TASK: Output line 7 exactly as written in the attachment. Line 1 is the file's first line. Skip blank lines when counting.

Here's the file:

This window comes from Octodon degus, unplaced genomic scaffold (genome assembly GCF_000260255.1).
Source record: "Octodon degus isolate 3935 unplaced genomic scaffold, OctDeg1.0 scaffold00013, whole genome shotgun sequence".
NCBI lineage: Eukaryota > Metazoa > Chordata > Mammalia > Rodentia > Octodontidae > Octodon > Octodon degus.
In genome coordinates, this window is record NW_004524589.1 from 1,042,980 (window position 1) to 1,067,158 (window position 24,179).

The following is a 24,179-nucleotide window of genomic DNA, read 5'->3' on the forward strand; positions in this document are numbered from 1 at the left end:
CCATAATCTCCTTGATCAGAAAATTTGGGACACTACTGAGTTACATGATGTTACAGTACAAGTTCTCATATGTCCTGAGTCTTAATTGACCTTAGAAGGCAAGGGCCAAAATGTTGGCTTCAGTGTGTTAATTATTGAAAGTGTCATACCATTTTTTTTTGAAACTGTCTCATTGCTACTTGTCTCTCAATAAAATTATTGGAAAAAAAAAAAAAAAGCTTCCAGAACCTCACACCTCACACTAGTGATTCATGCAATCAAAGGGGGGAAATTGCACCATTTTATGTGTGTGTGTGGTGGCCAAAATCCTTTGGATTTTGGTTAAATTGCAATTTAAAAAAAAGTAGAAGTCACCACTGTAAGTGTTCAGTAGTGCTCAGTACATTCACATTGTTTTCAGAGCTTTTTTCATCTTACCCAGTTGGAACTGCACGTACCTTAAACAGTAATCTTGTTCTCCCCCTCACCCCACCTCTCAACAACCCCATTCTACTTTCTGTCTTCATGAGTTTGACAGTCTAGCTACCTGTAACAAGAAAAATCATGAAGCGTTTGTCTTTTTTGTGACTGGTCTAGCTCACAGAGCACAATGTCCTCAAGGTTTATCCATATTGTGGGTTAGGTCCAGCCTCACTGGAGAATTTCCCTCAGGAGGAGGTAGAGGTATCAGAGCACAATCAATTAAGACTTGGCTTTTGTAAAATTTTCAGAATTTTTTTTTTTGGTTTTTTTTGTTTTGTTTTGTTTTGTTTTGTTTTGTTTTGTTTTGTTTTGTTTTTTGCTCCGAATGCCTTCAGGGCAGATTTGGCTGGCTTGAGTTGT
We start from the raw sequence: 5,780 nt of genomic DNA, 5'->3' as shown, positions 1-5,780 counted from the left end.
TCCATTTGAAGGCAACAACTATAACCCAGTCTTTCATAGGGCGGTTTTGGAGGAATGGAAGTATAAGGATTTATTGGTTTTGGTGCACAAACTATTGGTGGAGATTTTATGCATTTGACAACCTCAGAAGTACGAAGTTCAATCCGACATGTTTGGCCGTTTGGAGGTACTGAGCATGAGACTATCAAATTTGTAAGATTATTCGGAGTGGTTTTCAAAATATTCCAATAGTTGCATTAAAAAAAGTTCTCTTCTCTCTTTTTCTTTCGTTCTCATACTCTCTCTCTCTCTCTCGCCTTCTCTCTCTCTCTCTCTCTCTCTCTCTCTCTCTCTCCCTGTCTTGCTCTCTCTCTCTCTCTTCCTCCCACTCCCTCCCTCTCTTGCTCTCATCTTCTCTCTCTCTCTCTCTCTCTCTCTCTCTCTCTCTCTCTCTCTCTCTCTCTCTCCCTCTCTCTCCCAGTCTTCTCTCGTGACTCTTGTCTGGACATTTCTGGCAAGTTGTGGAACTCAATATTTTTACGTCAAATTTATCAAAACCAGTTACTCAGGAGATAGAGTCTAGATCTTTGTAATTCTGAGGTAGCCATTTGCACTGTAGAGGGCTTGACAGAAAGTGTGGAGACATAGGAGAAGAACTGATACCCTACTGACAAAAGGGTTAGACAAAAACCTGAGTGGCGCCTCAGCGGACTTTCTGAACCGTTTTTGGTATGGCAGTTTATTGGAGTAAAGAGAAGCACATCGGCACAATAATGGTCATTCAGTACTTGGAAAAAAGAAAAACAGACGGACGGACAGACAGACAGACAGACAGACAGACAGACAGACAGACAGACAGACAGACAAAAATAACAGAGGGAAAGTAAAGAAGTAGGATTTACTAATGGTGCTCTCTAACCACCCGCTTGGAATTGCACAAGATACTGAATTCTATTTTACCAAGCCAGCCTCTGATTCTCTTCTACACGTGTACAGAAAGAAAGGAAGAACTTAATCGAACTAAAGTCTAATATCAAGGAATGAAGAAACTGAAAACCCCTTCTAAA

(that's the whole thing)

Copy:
We start from the raw sequence: 5,780 nt of genomic DNA, 5'->3' as shown, positions 1-5,780 counted from the left end.